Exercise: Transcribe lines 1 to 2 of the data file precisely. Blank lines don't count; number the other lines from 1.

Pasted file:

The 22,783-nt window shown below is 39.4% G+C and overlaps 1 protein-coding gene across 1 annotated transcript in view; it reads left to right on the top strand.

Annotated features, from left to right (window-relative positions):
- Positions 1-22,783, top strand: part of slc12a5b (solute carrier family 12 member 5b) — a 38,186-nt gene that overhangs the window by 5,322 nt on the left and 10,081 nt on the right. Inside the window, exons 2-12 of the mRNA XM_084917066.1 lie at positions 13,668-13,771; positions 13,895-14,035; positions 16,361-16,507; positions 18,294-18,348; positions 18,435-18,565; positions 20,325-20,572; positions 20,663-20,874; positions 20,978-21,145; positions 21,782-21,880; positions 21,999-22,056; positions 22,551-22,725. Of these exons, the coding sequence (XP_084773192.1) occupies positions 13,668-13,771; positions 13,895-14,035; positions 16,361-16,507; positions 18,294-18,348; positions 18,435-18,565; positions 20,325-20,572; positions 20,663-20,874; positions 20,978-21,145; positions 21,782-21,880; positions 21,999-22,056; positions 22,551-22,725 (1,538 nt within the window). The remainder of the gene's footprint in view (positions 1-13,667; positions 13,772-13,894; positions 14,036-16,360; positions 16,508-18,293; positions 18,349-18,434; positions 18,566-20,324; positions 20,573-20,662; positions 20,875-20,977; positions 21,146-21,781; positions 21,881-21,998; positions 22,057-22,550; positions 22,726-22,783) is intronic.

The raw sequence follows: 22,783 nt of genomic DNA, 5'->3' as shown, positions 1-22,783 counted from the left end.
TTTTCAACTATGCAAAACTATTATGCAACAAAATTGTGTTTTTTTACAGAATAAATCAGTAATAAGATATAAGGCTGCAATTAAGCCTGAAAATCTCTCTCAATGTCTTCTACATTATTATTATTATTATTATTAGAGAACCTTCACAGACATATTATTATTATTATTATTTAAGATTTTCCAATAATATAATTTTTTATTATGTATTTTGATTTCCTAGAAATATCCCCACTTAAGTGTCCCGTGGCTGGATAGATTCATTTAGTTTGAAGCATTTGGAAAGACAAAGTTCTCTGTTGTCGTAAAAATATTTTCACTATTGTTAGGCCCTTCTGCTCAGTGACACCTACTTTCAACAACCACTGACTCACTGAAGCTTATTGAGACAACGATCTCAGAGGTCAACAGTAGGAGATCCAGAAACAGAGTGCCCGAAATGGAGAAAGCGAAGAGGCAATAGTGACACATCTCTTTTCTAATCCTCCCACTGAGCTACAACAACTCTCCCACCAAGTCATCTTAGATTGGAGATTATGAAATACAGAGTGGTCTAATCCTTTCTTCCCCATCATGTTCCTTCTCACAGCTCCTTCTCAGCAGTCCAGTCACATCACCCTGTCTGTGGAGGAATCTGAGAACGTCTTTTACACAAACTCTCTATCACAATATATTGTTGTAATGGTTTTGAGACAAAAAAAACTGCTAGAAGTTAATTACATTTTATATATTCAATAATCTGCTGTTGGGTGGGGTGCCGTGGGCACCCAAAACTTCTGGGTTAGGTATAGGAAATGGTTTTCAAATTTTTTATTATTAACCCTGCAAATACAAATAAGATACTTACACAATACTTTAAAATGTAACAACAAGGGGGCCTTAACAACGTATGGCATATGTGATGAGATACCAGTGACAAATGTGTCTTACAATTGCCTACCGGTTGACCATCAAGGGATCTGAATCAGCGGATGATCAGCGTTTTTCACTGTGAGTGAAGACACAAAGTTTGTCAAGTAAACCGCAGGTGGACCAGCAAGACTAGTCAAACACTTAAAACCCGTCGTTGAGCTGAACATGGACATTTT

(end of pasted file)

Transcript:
The 22,783-nt window shown below is 39.4% G+C and overlaps 1 protein-coding gene across 1 annotated transcript in view; it reads left to right on the top strand.

Annotated features, from left to right (window-relative positions):